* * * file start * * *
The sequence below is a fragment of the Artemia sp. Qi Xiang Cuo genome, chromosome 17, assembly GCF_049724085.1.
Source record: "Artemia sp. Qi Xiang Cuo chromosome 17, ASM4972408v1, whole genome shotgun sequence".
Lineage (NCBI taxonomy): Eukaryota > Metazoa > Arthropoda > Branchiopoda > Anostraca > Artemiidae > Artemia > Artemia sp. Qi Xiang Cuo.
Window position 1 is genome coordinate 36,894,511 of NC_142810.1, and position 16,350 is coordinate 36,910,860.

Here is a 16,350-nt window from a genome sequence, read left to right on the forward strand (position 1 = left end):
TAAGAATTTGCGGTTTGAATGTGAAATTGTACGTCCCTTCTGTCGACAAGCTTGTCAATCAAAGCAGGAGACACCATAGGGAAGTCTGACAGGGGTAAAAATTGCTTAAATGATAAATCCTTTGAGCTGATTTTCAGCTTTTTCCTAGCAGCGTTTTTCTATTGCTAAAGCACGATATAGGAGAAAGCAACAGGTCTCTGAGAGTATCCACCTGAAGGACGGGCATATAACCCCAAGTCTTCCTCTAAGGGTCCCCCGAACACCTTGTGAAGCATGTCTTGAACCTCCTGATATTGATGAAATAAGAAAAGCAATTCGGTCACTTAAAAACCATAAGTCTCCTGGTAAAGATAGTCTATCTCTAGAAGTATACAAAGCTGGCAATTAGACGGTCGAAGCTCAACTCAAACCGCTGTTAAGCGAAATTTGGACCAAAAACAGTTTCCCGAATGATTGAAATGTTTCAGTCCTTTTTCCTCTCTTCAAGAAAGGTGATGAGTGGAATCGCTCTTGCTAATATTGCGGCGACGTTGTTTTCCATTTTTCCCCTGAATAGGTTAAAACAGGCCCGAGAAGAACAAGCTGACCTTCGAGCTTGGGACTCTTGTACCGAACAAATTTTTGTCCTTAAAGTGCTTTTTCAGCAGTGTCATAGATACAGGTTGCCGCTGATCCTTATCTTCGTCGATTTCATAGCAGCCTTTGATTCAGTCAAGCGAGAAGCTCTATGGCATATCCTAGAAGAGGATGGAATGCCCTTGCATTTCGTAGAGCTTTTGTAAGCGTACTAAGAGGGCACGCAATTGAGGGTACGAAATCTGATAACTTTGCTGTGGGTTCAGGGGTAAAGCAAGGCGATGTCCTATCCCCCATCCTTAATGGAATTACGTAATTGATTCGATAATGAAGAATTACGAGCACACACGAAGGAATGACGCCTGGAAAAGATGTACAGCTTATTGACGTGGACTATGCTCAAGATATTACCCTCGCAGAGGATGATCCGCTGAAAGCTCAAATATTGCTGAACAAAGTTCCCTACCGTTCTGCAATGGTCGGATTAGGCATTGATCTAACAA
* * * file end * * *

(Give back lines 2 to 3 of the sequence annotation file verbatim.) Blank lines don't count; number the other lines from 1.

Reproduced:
Source record: "Artemia sp. Qi Xiang Cuo chromosome 17, ASM4972408v1, whole genome shotgun sequence".
Lineage (NCBI taxonomy): Eukaryota > Metazoa > Arthropoda > Branchiopoda > Anostraca > Artemiidae > Artemia > Artemia sp. Qi Xiang Cuo.